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How to move away from ‘putting out fires’

Developing a future outlook helps clarify day-to-day focus, too.

When it comes to moving through a day on the farm, most of us have a ‘go-to’ way of operating. I often hear from farm leaders that they feel like they spend the majority of their time ‘putting out fires’ – all day, every day.

This typically means tending to whatever is most urgent at the moment. It can feel like running from crisis to crisis, solving every problem.

Others may have a different approach. They schedule their main focus each day. They devote most of their time to the scheduled item, but are flexible in case something major comes up. Most importantly, their day-to-day actions are all aimed around a bigger purpose or overarching goals that have been set within their operation.

Which of those two approaches best describes the way you operate each day? Most people tend to operate in ‘putting out fires’ mode – attending to whatever is most urgent at the moment. But we can miss out on opportunities to really focus our time and energy if we concentrate on the urgent, at the expense of what’s most important.

Get the right focus

First, give yourself a rating – on a scale of 1 to 10 – on how strategically your farm operates and how that’s informing your everyday work and actions. A 10 rating means you consistently plan your focus for each day. There’s always a direct link between your everyday work and the strategic direction and goals of the farm.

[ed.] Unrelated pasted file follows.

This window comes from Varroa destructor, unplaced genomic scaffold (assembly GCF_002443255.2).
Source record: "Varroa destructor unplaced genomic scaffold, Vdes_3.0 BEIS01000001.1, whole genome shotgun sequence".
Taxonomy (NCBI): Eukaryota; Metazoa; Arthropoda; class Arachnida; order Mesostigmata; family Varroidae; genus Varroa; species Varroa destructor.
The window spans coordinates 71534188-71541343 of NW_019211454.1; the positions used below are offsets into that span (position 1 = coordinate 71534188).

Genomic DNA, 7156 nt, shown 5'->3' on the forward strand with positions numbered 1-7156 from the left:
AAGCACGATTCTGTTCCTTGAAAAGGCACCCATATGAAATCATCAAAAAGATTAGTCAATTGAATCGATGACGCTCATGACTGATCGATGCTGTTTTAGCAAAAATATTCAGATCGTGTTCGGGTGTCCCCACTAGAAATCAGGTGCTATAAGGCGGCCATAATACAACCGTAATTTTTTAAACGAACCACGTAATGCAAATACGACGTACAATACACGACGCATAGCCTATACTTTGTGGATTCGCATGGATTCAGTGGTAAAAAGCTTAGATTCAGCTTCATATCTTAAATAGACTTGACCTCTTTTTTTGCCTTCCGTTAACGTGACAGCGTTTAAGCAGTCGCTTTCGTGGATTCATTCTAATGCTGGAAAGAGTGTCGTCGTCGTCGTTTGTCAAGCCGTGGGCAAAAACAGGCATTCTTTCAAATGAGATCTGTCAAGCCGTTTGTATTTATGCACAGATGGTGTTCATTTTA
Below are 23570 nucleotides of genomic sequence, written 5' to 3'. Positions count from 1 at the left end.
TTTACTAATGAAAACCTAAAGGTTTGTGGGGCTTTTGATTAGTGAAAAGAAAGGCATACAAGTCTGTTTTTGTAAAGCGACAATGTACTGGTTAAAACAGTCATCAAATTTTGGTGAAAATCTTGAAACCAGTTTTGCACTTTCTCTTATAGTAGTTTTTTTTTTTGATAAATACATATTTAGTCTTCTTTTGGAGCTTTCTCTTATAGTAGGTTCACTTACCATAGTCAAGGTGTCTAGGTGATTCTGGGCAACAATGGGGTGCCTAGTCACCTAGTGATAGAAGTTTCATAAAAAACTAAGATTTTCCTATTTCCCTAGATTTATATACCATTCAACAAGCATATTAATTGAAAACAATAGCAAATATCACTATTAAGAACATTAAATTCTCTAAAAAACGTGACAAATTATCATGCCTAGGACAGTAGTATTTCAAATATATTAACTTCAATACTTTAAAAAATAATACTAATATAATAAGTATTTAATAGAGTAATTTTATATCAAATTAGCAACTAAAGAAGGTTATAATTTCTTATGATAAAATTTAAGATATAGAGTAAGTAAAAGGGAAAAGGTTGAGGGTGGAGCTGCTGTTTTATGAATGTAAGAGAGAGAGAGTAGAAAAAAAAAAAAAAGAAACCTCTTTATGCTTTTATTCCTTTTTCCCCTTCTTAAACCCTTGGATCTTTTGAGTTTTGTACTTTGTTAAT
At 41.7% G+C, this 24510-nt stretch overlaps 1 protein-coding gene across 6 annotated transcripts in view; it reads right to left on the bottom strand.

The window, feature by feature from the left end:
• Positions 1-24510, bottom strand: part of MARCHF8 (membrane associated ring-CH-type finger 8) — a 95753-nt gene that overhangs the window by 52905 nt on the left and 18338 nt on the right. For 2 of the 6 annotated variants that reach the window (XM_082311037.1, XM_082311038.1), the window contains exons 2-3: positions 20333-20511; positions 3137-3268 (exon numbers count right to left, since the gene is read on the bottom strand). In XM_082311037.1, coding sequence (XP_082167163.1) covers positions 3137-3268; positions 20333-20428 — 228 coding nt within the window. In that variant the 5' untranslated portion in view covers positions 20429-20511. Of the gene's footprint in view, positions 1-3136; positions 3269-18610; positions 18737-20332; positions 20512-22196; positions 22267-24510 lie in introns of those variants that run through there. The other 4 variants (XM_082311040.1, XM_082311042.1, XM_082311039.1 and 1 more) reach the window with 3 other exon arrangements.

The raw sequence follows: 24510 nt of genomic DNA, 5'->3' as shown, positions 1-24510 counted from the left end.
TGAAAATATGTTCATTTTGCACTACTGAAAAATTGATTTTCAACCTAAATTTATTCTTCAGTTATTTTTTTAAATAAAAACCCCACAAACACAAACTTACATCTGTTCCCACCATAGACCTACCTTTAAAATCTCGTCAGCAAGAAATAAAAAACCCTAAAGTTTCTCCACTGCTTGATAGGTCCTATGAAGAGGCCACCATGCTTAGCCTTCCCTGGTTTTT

Most of us likely aren’t at that ‘10’ yet. But choosing to be more intentional about our focus, as I mentioned before, allows us to best apply the scarcest resources we have as a leader – our time and energy – where it will matter the most. When we know where our time and energy have the greatest impact in the operation, we can make better decisions as to which ‘fires’ truly require our attention in the moment and which do not.

To know what’s most important for us as leaders, we have to first get clear on our priorities for our operation and create a strategic direction. To do this, it’s key to set aside time for intensive planning. Not just a couple hours – for the time and attention necessary, it’s a longer project.

Work it out

Plan for a few days during the off-season to get the farm’s stakeholders together for a planning meeting. It’s important to get everyone together and on board. It can sometimes help to have a third party from off-farm facilitate the session. They can help guide the family through questions that help bring a longer-term view, to get everyone thinking about where they really want the farm to be in the future.

Planning together lets everyone on the farm get clear on the future focus. It can especially help the farm leader as they determine their own priorities each day – where their time is best spent working toward the strategic goals that have been set. It becomes easier to take the longer view of what’s important, not simply what happens to be urgent.

If you think your operation may benefit from getting more strategic about the future, get in touch with our business advisors for the farm.

The opinions of the author are not necessarily those of Farm Futures or Farm Progress.


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